2. Flo's minor ankle injury puts her in the position of most hated cast member, as her behavior at "the club" embarrasses the girls. Whether it's her ungainly physical bouncing on the edge of couches, the gauche choice of Converse All Stars for her uncast foot, or loudly responding "some crazy bitch i lived with fucking pushed me" whenever a curious onlooker asks for a damage report, Flo's toxic behavior alienates her so much from the other girls that her only real friend--Natalie--ends up lying to her face so that she, Kendra, Kate & Kate's nude model friend can have a night out without the resident loudmouth. Flo's reaction to the abandonment consists of over the top screaming, to which all of the castmates respond with a universal agreement that said "bitch" is "crazy".
3. In the first of two sex scenes, Natalie decides to seal the deal with Rogdrick, who plays some type of professional basketball in some type of European country. While she hasn't officially ended things with her boyfriend Olamide, a later phone conversation between the two reveals that they haven't spoken in weeks, a situation that Olamide seems to be relishing. The phone call ends ambiguously, although Natalie refers to it as a definitive break-up that leaves her free to pursue a future with Rogdrick. Earlier in the episode, Natalie rants about her various suitability's as a human being, a rant which ends with her repeating the phrase "wife me up, right now."
3A. During the period of time when Natalie and Rogdrick are having intercourse, Flo crawls around the hallway outside the bedroom on her hands and knees, intermittently yelling things like "harder!" and "do it Natalie", as well as various yelps. In one excellent piece of shot selection, the camera catches Flo's gnawing desperation with a near Bergman-level of cinematography. A camera, placed at the end of the hall. Flo, on her hands and knees, her mouth slightly agape as she watches two people have sex. Her hurt ankle--only a few inches off the ground--lowers slowly. Moaning is heard. Flo is alone, pathetic. Superb.
4. Kate and her nude model friend have two moments of touchy-feely-makey-playey, one of which ends up being treated as sex by the other girls, as well as being referred to as "fucking" during Kate's drunken conversation with her Iraq veteran boyfriend Paul. (For extra scandal, Paul and Kate have a very specific rule, which is that cheating is cheating, regardless of whether it is with a guy or girl. Now, unless Paul is a very, very good liar, it seems unlikely this rule was created out of a mutual concern he might someday start knocking boots with a fellow male soldier, and more likely it's worded that way because Kate is a bi-curious woman with a history of infidelity.) The first time Kate and her friend screw around, it's in the hot tub, and involves lots of making out and a soap-each-other up shower. Here's Annie's take on two girls making out when one of the girls is in a committed relationship: "If you're doing it for a free drink, sorority style, that's fine. But they weren't. No drinks around." Later on in the episode, the girls dance and grope each other, and then go home and get in bed and continue down the path they've paved with kisses. Later, when Kate drunkenly calls Paul and mumbles about "fucking" amidst a lot of giggling, she is referring to whatever happened after the bedplay began. (See number 6 for Paul's response.)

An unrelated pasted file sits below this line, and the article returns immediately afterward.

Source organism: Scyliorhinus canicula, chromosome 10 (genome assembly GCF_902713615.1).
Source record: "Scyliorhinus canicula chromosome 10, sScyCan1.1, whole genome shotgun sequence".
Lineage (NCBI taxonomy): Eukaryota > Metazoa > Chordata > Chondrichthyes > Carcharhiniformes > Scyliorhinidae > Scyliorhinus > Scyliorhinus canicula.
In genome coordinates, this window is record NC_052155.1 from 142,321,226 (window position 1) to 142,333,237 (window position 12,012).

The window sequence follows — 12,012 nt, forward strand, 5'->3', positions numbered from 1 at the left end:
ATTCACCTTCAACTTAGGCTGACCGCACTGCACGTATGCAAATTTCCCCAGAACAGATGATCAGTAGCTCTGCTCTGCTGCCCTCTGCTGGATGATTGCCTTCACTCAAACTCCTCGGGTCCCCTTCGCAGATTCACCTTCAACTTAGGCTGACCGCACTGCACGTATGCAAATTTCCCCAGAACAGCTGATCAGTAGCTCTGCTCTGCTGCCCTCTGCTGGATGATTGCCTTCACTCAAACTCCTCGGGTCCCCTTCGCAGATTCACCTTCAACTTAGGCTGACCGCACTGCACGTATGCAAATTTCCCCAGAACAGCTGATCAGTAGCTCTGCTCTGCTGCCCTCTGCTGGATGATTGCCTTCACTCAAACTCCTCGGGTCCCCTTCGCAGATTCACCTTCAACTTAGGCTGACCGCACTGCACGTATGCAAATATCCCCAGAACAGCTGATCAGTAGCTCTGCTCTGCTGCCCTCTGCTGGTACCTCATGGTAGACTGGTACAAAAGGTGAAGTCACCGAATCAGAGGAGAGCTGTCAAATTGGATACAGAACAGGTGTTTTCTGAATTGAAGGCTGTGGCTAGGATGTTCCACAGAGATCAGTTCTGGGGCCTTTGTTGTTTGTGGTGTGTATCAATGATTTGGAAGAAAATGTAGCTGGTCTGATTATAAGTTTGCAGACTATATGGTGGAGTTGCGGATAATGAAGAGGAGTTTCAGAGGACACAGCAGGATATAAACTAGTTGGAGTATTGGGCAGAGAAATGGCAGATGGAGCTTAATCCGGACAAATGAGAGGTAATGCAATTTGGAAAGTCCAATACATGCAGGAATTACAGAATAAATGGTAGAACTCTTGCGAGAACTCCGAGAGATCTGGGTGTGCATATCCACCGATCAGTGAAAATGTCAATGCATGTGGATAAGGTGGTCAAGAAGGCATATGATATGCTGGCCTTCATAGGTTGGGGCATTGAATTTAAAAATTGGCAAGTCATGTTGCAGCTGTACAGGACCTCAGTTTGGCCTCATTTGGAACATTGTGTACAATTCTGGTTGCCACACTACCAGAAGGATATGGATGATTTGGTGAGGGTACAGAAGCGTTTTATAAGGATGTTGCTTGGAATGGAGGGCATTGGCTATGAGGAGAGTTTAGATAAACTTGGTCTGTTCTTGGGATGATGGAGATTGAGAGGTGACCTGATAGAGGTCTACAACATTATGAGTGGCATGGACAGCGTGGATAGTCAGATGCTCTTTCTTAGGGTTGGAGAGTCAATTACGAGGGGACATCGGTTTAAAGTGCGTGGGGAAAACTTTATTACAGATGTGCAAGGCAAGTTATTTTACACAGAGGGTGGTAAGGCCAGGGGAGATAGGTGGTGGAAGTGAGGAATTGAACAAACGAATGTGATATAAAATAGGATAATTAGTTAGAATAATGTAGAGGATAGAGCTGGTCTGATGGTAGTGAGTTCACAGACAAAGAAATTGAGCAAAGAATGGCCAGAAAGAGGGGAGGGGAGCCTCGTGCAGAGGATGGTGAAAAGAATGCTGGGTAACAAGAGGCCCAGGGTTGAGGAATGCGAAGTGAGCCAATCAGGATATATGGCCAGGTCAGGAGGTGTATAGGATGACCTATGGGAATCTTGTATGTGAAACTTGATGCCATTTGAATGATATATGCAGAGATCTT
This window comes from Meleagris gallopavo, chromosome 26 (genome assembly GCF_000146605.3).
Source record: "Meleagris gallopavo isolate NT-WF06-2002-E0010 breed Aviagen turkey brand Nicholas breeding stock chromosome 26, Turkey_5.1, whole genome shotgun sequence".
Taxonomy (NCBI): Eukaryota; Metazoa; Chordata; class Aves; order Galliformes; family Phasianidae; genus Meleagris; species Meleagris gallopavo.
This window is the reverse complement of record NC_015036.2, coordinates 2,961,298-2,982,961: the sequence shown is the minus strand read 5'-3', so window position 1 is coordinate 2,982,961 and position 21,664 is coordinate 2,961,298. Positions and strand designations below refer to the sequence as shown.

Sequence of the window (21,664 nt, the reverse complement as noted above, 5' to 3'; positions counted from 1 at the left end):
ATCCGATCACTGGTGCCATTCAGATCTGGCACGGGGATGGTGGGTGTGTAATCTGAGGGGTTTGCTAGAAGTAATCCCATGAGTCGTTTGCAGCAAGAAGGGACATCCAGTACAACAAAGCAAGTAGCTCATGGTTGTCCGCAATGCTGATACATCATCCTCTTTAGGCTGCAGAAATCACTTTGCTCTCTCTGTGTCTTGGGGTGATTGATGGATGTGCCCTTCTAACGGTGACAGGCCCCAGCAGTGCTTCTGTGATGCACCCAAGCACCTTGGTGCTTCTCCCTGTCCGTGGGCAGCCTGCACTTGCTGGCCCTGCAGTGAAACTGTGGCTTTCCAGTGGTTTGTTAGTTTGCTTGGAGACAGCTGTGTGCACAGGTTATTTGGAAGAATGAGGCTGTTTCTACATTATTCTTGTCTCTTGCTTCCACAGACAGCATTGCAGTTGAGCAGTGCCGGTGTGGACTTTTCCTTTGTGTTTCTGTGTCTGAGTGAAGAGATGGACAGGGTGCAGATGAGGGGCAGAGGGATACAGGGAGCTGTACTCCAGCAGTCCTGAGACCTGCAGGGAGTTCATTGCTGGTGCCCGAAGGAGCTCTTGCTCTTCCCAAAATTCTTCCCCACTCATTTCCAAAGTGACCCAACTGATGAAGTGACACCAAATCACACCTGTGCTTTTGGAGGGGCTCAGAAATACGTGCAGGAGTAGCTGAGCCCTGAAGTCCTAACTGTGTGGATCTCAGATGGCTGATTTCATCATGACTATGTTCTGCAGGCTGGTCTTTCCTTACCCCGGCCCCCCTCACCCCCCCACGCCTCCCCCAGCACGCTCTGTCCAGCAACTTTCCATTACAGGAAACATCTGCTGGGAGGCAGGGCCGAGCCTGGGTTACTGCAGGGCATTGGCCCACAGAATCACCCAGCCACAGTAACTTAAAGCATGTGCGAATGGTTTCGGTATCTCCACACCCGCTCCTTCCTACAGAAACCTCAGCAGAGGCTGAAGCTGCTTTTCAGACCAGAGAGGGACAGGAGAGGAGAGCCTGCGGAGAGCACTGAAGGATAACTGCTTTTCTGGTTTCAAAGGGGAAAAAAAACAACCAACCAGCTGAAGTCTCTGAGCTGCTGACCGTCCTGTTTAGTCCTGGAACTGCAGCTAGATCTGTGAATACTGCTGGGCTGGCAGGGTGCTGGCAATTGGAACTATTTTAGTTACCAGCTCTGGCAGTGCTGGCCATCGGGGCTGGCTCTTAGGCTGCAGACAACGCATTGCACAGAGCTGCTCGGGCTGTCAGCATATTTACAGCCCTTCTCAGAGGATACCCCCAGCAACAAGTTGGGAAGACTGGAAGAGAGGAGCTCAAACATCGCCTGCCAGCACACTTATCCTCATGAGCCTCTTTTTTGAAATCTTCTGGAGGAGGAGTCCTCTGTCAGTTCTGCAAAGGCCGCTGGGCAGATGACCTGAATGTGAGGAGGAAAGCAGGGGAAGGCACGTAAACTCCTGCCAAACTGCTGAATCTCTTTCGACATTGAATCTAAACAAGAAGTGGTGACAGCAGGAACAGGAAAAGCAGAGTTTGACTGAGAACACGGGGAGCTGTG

5. Natalie picks an argument with a bartender after the bartender tells her that a drink she received was not paid for by the gentleman she claims. While arguing with the bartender--who she attempts to intimidate by threatening never to return--a nearby women, either an employee or irritated patron, tells her something along the lines of "good riddance." Natalie throws something at her, behavior which Rogdrick refers to as indicative of "problems". (This is prior to their sexual encounter, so the "problems" were probably dealt with offscreen. One would imagine.)
6. The day following Kate's late night "fucked" phone call to Paul, Paul calls Kate back. After telling her he's given it a lot of thought, he soberly informs her that he "can't take this relationship seriously", and he responds to her denials (she now claims she didn't do anything untoward in bed, shower or hot tub) by telling her that he doesn't believe her. Kate's response is a pretty standard "don't dump me" ramble, filled with over the top cliches ("I would throw myself in front of a train for you") as well as manipulative reminders of a shared past ("I love your family and my family loves you!"). Throughout, Paul remains firm, going so far as to admit that he may just not be hip enough for Kate's style of relationship. As he bluntly puts it near the end of the phonecall, "I feel embarrassed by you. I know I'm old school, but this just isn't working." While it isn't the first time a reality show cast member has ended up losing a prior relationship due to their behavior on the show, Paul's behavior remains somewhat unique. Cutting right through the fundamental weirdness of the show--that it has no goal, no contest to win, that it exists solely to depict a debauched window into make-me-a-celebrity culture--Paul doesn't seem to fit. A young military veteran; boring and shy, he and Kate wouldn't have worked out anyway. But here, with the show's environment as its gasoline, what would have happened someday happened much, much sooner. In a small, insignificant fashion, this show just might have saved a life.
(You know, because Paul never had the chance to fuck up and get this girl pregnant. That would have been awful.)
-Matthew J. Brady, Martin Brown & Tucker Stone, 2010